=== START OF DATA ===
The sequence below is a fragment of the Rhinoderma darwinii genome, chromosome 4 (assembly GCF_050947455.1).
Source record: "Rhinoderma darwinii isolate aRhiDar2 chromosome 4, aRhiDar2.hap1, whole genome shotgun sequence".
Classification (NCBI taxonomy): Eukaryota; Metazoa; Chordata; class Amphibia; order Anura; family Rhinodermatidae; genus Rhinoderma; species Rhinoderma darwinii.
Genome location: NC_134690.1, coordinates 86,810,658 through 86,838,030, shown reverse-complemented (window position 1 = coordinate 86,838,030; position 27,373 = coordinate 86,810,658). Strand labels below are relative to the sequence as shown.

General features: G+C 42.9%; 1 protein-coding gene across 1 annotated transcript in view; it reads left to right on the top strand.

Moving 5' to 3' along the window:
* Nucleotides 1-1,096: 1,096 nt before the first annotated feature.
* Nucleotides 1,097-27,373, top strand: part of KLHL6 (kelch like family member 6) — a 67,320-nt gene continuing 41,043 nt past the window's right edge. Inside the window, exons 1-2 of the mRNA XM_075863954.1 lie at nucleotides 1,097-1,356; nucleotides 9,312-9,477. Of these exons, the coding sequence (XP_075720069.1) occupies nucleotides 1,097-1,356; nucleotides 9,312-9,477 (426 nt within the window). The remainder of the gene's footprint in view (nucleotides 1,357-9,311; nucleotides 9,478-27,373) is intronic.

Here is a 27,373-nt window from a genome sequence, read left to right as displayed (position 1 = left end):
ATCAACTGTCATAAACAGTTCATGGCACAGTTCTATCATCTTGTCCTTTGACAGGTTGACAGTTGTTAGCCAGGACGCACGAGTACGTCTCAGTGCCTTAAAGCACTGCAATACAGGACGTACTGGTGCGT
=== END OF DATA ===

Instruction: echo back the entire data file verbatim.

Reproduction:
The sequence below is a fragment of the Rhinoderma darwinii genome, chromosome 4 (assembly GCF_050947455.1).
Source record: "Rhinoderma darwinii isolate aRhiDar2 chromosome 4, aRhiDar2.hap1, whole genome shotgun sequence".
Classification (NCBI taxonomy): Eukaryota; Metazoa; Chordata; class Amphibia; order Anura; family Rhinodermatidae; genus Rhinoderma; species Rhinoderma darwinii.
Genome location: NC_134690.1, coordinates 86,810,658 through 86,838,030, shown reverse-complemented (window position 1 = coordinate 86,838,030; position 27,373 = coordinate 86,810,658). Strand labels below are relative to the sequence as shown.

General features: G+C 42.9%; 1 protein-coding gene across 1 annotated transcript in view; it reads left to right on the top strand.

Moving 5' to 3' along the window:
* Nucleotides 1-1,096: 1,096 nt before the first annotated feature.
* Nucleotides 1,097-27,373, top strand: part of KLHL6 (kelch like family member 6) — a 67,320-nt gene continuing 41,043 nt past the window's right edge. Inside the window, exons 1-2 of the mRNA XM_075863954.1 lie at nucleotides 1,097-1,356; nucleotides 9,312-9,477. Of these exons, the coding sequence (XP_075720069.1) occupies nucleotides 1,097-1,356; nucleotides 9,312-9,477 (426 nt within the window). The remainder of the gene's footprint in view (nucleotides 1,357-9,311; nucleotides 9,478-27,373) is intronic.

Here is a 27,373-nt window from a genome sequence, read left to right as displayed (position 1 = left end):
ATCAACTGTCATAAACAGTTCATGGCACAGTTCTATCATCTTGTCCTTTGACAGGTTGACAGTTGTTAGCCAGGACGCACGAGTACGTCTCAGTGCCTTAAAGCACTGCAATACAGGACGTACTGGTGCGT